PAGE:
I consider The Last of Us series (parts I and II) to be my favorite video game series of all time. And so I watched like a hawk for any deviations from the game story when I watched HBO’s television series The last of us.
When Joel and Tess started shooting the Infected (zombie-like characters) in a museum, I kept thinking they should go for headshots. Don’t they know that a shot to the head was the And when we first met Joel (played by Pedro Pascal) and Ellie (played by Bella Ramsey), the video game was so ingrained in my mind that I felt like she was there looked nothing like the “real” Joel and Ellie I knew from the first game of 2013.
I might have moved in the direction of the criticism that this didn’t do the video game justice. Why didn’t they show the scene where Joel and fellow smuggler Tess (Anna Torv) put on gas masks to protect themselves from virus traces? Why didn’t they show the fight where they hunt down Robert the scam smuggler?
But I remembered that the show a amendment. Now that I’ve watched all the episodes as a reviewer, I’m calming down. The show is not a rerun of the game and aims to reach a wider audience with the richly detailed world and gripping storytelling of the Naughty Dog’s video game. This isn’t just another version of The Walking Dead, or Resident Evil, or Night of the Living Dead.
The TV show isn’t about the tactics you use to save yourself ammo in a video game by going for the quick kill with a headshot. The violence is meant to convey the cruelty of the post-pandemic world. It shows how the world has become so deadly that survival is the only goal in everyday life. It’s not about depicting all the gunfights in the video game or achieving a higher goal. It’s to show how relationships and characters change in an effort to live another day in the world.
The Last of Us co-creator Neil Druckmann worked as showrunner on the HBO project to make sure it didn’t turn into another bad game-to-movie adaptation. He said in an interview with the New York Times, “The main thing was to keep the soul of it, what it’s about: these relationships.” He worked on it with fellow showrunner Craig Mazin, who helped create it Chernobylanother excellent HBO show.
Indeed, this show is about the slow development of a relationship between Joel, a broken man who lost his daughter 20 years earlier when the pandemic started, and Ellie, a 14-year-old orphan who talks nonsense and holds the key to finding a cure for the virus. They are forced together even though they are in spite of each other, and only their ability to survive the chaos so well keeps them together. They survive so much, and yet fate keeps throwing terrors and heartbreak at them again and again. It’s like a test of how much they can handle.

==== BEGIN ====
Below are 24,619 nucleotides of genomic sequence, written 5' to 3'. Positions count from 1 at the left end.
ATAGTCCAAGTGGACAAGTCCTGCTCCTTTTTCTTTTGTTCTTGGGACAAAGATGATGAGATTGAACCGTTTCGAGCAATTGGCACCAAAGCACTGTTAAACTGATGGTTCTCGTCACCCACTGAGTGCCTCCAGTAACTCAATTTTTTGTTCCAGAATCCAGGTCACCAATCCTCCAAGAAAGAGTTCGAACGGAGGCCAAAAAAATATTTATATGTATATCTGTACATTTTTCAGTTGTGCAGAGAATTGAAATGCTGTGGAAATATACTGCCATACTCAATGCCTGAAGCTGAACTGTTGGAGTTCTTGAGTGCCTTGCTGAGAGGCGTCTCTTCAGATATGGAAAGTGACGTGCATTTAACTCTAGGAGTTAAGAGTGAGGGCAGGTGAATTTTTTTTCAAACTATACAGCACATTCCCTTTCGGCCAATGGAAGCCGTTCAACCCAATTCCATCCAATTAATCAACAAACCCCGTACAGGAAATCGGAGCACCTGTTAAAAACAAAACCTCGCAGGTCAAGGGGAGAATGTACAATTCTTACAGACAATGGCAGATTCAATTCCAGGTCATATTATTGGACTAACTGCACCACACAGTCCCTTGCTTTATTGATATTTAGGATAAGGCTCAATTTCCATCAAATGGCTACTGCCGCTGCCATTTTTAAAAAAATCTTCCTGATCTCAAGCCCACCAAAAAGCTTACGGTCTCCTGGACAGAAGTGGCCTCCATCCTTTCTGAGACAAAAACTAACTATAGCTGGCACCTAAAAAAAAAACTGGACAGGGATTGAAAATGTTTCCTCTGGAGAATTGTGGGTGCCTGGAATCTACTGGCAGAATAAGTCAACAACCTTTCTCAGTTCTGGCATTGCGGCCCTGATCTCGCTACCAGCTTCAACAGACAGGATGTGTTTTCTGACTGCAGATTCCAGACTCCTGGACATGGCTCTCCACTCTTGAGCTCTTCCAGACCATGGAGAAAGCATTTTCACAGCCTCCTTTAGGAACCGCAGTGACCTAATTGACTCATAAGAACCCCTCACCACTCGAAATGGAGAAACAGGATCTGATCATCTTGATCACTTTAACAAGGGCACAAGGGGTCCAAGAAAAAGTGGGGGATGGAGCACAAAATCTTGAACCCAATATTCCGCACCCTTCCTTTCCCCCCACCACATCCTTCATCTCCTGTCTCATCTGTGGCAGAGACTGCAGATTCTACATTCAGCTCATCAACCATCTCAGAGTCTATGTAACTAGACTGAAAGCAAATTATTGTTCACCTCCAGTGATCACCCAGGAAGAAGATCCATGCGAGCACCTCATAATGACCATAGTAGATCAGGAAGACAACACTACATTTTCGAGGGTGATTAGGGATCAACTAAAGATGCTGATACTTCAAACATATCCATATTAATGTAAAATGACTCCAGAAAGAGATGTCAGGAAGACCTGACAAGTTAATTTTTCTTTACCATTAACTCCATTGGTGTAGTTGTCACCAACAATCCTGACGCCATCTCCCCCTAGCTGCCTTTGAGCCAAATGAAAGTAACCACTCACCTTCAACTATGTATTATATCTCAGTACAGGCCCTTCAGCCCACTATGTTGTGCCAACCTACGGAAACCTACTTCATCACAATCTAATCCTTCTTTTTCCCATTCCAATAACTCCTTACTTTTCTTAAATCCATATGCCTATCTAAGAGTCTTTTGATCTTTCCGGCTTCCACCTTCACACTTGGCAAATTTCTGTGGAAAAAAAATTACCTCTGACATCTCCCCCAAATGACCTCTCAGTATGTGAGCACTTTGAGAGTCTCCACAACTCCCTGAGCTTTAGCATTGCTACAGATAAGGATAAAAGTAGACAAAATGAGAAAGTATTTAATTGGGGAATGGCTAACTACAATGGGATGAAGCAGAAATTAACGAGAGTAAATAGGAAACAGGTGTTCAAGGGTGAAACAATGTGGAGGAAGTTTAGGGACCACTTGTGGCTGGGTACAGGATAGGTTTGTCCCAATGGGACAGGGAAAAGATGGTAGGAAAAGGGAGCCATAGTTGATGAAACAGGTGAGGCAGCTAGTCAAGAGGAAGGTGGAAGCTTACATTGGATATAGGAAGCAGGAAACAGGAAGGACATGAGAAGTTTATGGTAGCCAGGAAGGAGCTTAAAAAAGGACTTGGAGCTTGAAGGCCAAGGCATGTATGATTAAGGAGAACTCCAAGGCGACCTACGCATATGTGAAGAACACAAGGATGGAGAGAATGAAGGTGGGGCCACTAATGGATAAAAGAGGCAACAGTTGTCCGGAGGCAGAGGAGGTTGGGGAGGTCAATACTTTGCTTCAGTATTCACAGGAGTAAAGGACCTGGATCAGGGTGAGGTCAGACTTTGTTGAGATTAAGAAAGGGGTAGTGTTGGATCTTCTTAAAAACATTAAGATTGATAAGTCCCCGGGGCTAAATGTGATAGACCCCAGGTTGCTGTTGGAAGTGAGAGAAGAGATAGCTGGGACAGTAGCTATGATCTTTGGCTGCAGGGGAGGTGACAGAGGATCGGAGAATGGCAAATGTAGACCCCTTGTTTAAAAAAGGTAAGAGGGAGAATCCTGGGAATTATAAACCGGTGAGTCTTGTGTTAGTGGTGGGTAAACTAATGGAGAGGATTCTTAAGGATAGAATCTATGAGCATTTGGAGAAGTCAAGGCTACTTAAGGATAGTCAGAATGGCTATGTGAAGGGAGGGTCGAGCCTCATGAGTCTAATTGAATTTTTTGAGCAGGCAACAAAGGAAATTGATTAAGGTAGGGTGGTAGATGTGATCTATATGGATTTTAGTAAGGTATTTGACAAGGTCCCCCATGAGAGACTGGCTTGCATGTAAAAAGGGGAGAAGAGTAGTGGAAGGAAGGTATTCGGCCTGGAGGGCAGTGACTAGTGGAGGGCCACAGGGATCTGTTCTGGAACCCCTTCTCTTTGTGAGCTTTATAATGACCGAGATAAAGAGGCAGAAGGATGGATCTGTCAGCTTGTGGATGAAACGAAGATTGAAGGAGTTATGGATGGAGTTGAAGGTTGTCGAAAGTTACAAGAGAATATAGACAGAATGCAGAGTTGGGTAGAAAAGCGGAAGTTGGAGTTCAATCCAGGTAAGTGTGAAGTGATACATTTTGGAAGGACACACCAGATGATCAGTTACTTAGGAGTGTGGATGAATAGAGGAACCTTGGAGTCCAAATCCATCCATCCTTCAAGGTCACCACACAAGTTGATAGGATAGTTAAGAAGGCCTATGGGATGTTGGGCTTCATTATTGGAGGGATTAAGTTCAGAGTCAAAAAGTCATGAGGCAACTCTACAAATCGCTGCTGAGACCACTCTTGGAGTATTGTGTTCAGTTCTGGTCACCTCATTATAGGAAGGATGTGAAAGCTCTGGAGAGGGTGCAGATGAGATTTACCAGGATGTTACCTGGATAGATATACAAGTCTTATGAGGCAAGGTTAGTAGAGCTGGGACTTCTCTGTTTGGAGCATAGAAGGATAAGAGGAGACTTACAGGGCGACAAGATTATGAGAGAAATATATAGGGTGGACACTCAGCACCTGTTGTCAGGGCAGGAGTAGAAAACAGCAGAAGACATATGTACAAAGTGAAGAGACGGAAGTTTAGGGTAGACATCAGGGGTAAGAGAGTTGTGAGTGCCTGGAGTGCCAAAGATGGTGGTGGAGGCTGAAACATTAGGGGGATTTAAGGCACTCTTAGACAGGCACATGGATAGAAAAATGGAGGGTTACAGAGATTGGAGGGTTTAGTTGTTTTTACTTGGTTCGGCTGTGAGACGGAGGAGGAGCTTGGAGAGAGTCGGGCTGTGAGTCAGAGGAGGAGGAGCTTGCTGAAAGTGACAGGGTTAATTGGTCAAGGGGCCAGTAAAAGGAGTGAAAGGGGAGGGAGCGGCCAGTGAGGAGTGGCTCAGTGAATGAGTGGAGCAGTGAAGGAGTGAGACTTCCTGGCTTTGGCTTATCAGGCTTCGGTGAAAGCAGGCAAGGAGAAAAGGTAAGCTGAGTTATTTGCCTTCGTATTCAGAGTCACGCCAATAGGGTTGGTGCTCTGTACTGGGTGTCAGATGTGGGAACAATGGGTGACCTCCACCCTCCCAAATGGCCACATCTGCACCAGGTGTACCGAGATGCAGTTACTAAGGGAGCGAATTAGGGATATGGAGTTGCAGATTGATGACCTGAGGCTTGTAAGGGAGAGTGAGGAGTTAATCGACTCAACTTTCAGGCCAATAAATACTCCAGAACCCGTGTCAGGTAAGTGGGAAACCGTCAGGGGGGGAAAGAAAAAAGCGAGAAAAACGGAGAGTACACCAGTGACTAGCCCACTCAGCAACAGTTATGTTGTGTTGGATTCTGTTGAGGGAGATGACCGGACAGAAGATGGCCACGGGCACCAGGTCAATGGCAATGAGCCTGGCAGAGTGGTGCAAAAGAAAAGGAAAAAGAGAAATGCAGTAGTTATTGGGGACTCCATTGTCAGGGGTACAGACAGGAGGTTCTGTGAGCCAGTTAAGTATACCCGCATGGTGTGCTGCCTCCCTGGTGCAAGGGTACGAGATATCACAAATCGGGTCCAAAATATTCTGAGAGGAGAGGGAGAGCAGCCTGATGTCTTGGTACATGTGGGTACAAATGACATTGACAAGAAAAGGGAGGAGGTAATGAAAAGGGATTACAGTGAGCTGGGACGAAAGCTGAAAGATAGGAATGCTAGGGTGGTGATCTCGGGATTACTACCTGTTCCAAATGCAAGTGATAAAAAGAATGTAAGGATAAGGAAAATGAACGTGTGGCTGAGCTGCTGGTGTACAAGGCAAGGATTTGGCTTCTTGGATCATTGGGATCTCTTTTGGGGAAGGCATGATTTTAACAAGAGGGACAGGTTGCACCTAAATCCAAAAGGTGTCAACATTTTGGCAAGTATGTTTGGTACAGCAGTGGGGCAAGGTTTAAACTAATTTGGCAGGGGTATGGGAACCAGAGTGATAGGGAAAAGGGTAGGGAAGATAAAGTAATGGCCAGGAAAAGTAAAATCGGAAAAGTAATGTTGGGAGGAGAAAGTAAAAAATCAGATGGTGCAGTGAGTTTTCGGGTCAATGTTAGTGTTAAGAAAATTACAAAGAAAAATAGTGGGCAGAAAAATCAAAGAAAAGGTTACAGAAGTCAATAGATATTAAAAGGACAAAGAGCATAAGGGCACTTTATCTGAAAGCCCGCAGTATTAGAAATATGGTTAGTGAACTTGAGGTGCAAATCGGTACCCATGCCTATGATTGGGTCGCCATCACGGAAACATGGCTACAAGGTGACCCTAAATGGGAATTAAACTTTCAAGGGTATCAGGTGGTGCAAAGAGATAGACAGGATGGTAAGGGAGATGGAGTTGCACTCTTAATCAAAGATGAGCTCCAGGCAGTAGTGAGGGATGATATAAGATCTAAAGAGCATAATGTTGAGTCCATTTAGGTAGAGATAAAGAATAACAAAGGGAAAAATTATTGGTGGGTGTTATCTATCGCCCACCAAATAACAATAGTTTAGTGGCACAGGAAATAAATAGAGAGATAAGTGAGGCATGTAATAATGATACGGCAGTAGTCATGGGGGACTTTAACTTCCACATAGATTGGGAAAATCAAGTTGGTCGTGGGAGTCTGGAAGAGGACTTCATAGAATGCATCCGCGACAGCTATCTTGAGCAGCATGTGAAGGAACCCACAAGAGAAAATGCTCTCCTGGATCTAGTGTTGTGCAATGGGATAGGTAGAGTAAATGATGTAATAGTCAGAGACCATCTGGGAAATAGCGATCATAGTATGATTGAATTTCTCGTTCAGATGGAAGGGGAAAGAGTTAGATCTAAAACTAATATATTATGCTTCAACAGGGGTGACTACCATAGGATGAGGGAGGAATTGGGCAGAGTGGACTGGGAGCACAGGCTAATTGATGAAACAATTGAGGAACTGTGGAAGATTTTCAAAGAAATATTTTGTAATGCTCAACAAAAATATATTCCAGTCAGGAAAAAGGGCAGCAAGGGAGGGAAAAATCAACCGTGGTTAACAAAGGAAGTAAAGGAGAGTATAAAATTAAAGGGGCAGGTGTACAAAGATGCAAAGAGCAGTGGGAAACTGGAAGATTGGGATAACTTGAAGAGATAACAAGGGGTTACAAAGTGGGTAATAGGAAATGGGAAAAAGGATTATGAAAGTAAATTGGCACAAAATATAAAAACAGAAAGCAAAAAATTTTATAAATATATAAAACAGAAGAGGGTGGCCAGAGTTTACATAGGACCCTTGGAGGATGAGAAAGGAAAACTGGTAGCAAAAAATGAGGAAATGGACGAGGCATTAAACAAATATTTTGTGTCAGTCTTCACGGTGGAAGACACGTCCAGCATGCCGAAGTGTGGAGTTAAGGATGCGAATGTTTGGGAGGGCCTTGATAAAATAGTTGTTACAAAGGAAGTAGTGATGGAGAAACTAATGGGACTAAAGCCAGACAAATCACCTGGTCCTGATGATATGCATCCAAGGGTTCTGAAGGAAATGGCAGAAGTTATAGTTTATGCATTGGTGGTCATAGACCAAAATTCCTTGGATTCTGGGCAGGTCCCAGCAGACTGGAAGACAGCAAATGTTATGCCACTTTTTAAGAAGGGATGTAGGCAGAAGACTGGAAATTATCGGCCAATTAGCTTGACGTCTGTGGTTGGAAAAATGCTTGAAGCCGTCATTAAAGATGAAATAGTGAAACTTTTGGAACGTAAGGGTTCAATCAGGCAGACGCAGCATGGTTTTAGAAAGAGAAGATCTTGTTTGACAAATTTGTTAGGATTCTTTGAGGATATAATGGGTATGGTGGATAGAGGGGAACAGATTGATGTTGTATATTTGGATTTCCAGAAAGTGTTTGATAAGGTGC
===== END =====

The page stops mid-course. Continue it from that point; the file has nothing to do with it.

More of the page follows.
Though the game debuted in a fictional world in 2013, that life has become eerily familiar in the post-COVID reality. Rooted in the true Cordyceps, a parasitic fungus makes its way into the brains of people bitten by carriers. It turns them into cannibalistic zombies and they start biting others.
Something similar really happens with ants, where they are controlled by something that treats them like some kind of hive mind. The beginning of the TV show adds this context (which was not present in the game) for how an incurable virus is spreading through the human population despite efforts to contain it with fascist military force. Adding context that the video game lacked is actually a reason for the show’s existence, because (as with any good transmedia) it creates a new “point of contact” for fans to connect with an intellectual property where they love and experience it from a different perspective. display.
Many gamers who have played the series will still be left with the question: why make a TV series? Why should I watch it? One wonders if Hollywood, which has looted every single story in comic books, is so bankrupt that it now has to loot video game stories. Gamers are a more critical audience. They don’t accept disrespect for their source material. Just look at the response the Halo series received on Paramount+. But I think gamers should give this show a fair shake.
For HBO, there is a different audience. Those unfamiliar with the franchise but wanting to understand the world of it are key to expanding its reach, much like the audience of fans of Riot Games’ Arcane show on Netflix, which showcases the League of Legends game. expanding gaming universe. I’m not a League of Legends player, but Arcane was an enthralling experience for me.